A sudden accident could happen to anyone of us which can result in a painful fracture and can turn all our well-planned agendas topsy turvy, and when we rush to the nearby orthopaedic surgeon with so much of anxiety and apprehension, and after waiting for some time to see the surgeon, you enter the consultation room with so much of trepidation, and the surgeon examines you, takes an x-ray and tells you with a very serious face, you need to be operated, you feel it is the last thing you need is it not?
Now, do all fractures need to be operated?
The answer is a big…. no. Every fracture has got a character like every one of us and behaves generally in a preordained way and has a mind of its own. Some fractures are displaced, or there may be an associated wound which might need proper dressing and management and these patients might need surgical intervention, so in these cases, the fracture needs to be operated, while some fractures are not much displaced, and have only minimal soft tissue damage, which may be treated without surgery.
The general contention is, fractures in young individuals less than 15 years old, minimally displaced fractures, and fractures not involving the joints can be treated conservatively or without surgery.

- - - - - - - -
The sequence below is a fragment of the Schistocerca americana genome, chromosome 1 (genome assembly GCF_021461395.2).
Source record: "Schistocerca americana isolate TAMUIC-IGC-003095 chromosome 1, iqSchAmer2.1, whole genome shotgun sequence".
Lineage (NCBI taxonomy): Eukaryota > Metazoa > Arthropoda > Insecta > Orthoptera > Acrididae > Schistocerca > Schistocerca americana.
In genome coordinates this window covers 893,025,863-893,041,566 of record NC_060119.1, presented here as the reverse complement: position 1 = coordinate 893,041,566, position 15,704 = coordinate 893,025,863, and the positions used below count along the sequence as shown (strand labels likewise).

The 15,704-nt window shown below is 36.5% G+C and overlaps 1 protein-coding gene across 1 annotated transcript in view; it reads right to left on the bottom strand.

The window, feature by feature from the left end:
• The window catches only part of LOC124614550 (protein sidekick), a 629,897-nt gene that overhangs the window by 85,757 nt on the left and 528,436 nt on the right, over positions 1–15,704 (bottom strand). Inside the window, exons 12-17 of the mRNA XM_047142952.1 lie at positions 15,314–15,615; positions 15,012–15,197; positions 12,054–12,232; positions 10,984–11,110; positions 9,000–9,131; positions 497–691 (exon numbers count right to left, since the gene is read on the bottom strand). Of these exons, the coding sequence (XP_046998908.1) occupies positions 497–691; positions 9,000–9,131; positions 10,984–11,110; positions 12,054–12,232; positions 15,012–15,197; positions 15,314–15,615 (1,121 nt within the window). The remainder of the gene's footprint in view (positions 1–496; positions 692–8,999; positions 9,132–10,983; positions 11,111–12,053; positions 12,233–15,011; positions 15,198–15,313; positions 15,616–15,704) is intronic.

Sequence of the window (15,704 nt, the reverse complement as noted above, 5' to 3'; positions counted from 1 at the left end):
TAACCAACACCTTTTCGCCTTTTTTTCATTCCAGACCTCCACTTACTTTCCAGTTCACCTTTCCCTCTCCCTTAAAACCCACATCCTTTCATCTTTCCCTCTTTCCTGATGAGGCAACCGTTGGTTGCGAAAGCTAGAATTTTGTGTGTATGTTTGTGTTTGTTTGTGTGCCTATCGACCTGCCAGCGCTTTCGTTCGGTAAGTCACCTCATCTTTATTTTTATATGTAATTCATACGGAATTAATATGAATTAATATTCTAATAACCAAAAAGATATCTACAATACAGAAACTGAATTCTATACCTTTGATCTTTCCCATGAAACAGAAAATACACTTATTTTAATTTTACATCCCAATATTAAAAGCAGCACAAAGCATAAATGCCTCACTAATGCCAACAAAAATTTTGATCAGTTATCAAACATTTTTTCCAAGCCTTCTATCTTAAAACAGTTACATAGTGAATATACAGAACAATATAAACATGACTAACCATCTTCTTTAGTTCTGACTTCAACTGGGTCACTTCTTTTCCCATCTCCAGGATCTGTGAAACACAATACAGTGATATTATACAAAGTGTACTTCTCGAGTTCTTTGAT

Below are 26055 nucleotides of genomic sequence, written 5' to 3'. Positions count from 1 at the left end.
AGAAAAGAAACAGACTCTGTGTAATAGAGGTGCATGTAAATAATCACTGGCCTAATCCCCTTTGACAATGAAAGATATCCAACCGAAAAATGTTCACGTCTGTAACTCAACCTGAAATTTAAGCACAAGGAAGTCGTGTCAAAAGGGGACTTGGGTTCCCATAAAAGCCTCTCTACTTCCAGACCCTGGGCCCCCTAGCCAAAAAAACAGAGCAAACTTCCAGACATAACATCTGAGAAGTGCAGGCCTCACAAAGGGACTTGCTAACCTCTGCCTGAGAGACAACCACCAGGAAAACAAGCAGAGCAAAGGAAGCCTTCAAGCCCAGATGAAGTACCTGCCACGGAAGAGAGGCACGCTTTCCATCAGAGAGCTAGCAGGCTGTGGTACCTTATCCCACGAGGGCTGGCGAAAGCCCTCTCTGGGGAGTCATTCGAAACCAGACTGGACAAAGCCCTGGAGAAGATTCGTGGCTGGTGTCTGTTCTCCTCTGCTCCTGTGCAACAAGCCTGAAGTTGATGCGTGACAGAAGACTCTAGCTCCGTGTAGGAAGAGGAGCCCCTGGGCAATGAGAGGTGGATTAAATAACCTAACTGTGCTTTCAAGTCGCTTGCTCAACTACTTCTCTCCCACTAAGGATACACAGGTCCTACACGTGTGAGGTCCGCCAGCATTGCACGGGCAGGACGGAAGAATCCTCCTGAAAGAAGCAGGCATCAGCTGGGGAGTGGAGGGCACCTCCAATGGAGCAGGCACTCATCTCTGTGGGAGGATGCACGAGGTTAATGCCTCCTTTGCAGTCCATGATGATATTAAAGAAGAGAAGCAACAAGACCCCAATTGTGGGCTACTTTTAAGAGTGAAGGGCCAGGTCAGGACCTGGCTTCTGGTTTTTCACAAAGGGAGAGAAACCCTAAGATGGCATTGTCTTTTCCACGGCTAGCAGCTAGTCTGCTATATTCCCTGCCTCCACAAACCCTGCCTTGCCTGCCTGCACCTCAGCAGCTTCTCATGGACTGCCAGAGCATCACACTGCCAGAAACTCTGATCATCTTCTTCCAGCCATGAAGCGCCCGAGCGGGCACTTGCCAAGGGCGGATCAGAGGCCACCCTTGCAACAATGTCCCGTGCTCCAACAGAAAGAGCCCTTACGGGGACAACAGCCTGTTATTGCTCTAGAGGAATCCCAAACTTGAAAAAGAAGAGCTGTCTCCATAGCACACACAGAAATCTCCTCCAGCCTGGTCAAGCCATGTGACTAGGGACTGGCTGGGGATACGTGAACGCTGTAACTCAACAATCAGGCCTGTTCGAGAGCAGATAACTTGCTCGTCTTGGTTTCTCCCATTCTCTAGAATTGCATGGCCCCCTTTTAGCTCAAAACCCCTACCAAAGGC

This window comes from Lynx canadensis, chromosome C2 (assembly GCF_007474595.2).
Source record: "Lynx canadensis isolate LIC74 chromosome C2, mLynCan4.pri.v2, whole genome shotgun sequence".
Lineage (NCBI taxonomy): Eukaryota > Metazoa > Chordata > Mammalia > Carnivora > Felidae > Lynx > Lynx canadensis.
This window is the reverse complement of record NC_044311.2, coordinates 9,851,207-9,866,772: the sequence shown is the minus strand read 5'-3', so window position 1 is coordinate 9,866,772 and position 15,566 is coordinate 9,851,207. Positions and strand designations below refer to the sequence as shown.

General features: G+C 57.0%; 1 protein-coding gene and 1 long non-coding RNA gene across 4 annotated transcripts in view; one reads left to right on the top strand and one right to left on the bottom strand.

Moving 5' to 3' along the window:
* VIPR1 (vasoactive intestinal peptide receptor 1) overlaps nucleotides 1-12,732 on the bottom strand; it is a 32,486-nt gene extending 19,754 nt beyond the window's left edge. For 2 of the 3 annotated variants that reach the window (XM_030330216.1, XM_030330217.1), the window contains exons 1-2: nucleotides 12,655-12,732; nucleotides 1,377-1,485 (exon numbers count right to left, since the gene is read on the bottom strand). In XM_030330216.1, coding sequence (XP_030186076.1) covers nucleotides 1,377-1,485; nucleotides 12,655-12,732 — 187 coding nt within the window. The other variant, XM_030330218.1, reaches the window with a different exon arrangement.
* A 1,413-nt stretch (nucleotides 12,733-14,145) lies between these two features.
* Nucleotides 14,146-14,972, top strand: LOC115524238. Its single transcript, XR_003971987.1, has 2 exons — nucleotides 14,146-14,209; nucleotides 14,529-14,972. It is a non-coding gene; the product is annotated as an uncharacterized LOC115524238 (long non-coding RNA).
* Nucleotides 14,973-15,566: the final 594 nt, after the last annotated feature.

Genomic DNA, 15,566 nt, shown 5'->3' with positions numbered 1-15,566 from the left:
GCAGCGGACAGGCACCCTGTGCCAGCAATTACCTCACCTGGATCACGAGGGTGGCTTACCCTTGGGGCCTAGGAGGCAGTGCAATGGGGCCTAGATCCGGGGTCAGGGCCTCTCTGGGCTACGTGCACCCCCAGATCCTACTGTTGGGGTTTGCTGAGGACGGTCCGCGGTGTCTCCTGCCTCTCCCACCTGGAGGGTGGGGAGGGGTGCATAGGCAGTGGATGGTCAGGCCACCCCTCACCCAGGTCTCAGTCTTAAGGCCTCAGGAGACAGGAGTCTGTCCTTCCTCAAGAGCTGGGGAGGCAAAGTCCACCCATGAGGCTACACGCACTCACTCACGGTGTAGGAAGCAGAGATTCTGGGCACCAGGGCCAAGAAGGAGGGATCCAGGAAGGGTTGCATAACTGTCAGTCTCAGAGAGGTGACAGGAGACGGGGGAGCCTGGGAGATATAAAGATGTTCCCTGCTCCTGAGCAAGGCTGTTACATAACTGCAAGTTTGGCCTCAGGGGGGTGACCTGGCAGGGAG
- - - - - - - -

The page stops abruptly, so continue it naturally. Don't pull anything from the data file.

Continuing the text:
Comminuted fracture with displacement, fractures with open wound, fractures involving the joints and some fractures like fracture neck of femur, fracture scaphoid – which is the bone in the wrist, generally to be treated surgically, but we should always remember the decision rests with the well-informed surgeon.
Generally, surgical treatment results in the patient going back to his normal activities faster and earlier and thereby going back to normal activities as soon as possible.
Rigid immobilization is usually avoided after surgery thereby pain and stiffness of the joint can be avoided, while in treatment without surgery for fracture, immobilization is a must, which can result in stiffness and pain in the joints.
So, when there is a fracture, multiple factors come into play when the surgeon decides to operate or not to operate. The important thing is to remember that, your orthopaedic surgeon is a professional and knows his job. Though there may be exceptions like in any other profession, which I do not refute, full confidence in your surgeon and belief in his methods will go a long way in making you better soon.
If you do not have confidence in your surgeon, better change your surgeon, which might do good to you and the surgeon in the long run.